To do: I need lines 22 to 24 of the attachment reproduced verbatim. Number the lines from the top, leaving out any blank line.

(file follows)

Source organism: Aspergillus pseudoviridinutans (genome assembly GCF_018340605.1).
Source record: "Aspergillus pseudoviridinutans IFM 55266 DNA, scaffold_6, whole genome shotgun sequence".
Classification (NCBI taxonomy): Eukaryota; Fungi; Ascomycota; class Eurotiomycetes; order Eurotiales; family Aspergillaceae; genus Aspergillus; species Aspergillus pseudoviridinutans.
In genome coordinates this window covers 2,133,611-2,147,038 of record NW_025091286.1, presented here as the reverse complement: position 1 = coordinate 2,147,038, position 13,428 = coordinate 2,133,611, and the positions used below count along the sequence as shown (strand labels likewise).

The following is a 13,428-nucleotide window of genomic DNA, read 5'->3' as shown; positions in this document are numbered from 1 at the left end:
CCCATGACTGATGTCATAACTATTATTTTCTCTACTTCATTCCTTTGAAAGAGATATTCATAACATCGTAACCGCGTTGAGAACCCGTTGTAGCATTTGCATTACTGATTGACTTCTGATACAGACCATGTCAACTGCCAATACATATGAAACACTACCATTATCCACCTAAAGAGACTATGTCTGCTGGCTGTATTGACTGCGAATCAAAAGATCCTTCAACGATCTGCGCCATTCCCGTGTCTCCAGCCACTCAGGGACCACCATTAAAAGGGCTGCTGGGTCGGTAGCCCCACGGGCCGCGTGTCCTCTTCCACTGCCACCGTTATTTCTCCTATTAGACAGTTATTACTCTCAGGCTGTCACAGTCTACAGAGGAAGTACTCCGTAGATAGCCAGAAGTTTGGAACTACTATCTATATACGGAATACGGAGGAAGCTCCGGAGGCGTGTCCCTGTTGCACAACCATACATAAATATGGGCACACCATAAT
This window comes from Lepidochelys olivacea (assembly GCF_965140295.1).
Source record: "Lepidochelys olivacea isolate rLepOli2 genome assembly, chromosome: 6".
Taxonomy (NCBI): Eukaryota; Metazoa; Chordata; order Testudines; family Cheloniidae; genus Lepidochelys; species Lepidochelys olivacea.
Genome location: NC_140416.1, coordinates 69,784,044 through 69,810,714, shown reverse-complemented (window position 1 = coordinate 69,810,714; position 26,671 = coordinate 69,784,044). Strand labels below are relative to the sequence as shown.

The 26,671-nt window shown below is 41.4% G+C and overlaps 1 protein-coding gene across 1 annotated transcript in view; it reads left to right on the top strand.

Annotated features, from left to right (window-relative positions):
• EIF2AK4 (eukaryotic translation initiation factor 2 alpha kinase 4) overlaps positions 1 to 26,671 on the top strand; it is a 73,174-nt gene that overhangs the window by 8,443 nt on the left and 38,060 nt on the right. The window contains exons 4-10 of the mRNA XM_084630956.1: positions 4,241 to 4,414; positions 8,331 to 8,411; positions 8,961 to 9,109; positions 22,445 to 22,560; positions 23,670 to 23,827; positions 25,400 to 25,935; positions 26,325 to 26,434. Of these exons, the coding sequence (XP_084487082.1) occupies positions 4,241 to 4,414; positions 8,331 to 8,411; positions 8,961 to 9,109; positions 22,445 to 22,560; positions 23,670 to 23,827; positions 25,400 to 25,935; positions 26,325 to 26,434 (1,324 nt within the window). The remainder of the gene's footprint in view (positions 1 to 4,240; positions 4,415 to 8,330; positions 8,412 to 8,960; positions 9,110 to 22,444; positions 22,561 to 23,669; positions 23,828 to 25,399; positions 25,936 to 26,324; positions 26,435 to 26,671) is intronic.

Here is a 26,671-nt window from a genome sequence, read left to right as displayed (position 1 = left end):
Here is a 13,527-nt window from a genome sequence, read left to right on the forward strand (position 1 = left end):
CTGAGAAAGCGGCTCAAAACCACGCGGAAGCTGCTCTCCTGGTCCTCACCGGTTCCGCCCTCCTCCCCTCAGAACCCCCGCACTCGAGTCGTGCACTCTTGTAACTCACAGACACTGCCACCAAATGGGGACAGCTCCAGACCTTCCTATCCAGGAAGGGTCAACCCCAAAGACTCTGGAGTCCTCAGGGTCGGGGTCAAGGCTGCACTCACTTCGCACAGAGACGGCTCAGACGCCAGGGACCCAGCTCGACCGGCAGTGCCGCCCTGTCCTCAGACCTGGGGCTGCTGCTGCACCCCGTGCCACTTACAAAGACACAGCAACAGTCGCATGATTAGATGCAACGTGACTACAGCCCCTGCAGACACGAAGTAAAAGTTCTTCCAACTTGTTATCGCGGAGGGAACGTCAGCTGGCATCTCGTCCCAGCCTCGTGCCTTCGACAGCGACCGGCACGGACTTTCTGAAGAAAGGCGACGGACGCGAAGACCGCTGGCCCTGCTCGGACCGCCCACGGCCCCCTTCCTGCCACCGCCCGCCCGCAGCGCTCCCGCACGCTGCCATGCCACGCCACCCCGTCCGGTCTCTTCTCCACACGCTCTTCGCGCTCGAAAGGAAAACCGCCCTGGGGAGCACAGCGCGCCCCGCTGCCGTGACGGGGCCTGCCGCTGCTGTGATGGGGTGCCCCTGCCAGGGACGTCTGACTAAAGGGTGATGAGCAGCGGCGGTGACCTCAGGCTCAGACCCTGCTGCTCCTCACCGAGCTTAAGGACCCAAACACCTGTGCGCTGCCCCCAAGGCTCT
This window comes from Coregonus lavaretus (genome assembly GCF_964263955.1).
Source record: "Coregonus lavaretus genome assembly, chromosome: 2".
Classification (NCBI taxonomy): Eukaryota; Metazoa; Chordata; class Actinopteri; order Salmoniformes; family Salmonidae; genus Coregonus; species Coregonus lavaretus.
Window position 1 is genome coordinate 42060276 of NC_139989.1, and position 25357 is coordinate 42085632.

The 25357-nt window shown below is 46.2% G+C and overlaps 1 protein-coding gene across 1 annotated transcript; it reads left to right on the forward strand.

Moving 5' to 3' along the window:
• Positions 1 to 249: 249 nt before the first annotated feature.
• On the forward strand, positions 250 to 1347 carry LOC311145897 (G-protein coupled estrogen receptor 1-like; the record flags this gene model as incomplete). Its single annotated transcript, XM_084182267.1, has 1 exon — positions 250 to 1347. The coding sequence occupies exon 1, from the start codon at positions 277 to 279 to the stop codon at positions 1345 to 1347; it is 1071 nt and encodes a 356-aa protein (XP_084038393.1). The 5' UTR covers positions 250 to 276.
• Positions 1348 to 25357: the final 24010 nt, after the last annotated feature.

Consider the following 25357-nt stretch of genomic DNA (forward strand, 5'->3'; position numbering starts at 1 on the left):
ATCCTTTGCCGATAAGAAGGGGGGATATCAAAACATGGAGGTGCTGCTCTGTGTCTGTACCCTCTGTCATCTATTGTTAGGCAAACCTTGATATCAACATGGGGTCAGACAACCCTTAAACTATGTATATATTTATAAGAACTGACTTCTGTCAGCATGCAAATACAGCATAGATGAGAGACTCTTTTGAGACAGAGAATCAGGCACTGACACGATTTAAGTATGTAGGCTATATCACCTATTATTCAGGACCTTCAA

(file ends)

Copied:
Moving 5' to 3' along the window:
• Positions 1 to 249: 249 nt before the first annotated feature.
• On the forward strand, positions 250 to 1347 carry LOC311145897 (G-protein coupled estrogen receptor 1-like; the record flags this gene model as incomplete). Its single annotated transcript, XM_084182267.1, has 1 exon — positions 250 to 1347. The coding sequence occupies exon 1, from the start codon at positions 277 to 279 to the stop codon at positions 1345 to 1347; it is 1071 nt and encodes a 356-aa protein (XP_084038393.1). The 5' UTR covers positions 250 to 276.